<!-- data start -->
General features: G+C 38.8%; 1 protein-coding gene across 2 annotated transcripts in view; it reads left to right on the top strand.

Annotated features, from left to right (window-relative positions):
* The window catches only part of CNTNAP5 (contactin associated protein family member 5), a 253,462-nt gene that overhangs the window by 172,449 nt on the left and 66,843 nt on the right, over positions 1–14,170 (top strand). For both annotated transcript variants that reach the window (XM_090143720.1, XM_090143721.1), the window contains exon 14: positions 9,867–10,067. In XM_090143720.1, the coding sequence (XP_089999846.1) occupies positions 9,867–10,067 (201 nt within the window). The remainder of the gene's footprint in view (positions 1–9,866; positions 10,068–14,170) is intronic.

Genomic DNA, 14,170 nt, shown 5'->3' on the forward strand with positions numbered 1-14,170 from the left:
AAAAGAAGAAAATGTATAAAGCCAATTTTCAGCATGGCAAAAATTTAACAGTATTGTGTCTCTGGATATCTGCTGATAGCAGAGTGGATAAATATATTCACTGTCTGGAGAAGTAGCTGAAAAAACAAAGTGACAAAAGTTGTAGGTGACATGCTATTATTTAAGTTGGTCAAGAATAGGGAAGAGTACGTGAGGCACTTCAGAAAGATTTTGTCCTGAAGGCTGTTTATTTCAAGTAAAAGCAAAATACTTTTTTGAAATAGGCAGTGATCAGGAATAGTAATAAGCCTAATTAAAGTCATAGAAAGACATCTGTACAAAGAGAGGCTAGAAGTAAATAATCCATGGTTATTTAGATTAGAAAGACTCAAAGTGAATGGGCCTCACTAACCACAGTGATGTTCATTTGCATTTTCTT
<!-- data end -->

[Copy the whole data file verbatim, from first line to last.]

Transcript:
General features: G+C 38.8%; 1 protein-coding gene across 2 annotated transcripts in view; it reads left to right on the top strand.

Annotated features, from left to right (window-relative positions):
* The window catches only part of CNTNAP5 (contactin associated protein family member 5), a 253,462-nt gene that overhangs the window by 172,449 nt on the left and 66,843 nt on the right, over positions 1–14,170 (top strand). For both annotated transcript variants that reach the window (XM_090143720.1, XM_090143721.1), the window contains exon 14: positions 9,867–10,067. In XM_090143720.1, the coding sequence (XP_089999846.1) occupies positions 9,867–10,067 (201 nt within the window). The remainder of the gene's footprint in view (positions 1–9,866; positions 10,068–14,170) is intronic.

Genomic DNA, 14,170 nt, shown 5'->3' on the forward strand with positions numbered 1-14,170 from the left:
AAAAGAAGAAAATGTATAAAGCCAATTTTCAGCATGGCAAAAATTTAACAGTATTGTGTCTCTGGATATCTGCTGATAGCAGAGTGGATAAATATATTCACTGTCTGGAGAAGTAGCTGAAAAAACAAAGTGACAAAAGTTGTAGGTGACATGCTATTATTTAAGTTGGTCAAGAATAGGGAAGAGTACGTGAGGCACTTCAGAAAGATTTTGTCCTGAAGGCTGTTTATTTCAAGTAAAAGCAAAATACTTTTTTGAAATAGGCAGTGATCAGGAATAGTAATAAGCCTAATTAAAGTCATAGAAAGACATCTGTACAAAGAGAGGCTAGAAGTAAATAATCCATGGTTATTTAGATTAGAAAGACTCAAAGTGAATGGGCCTCACTAACCACAGTGATGTTCATTTGCATTTTCTT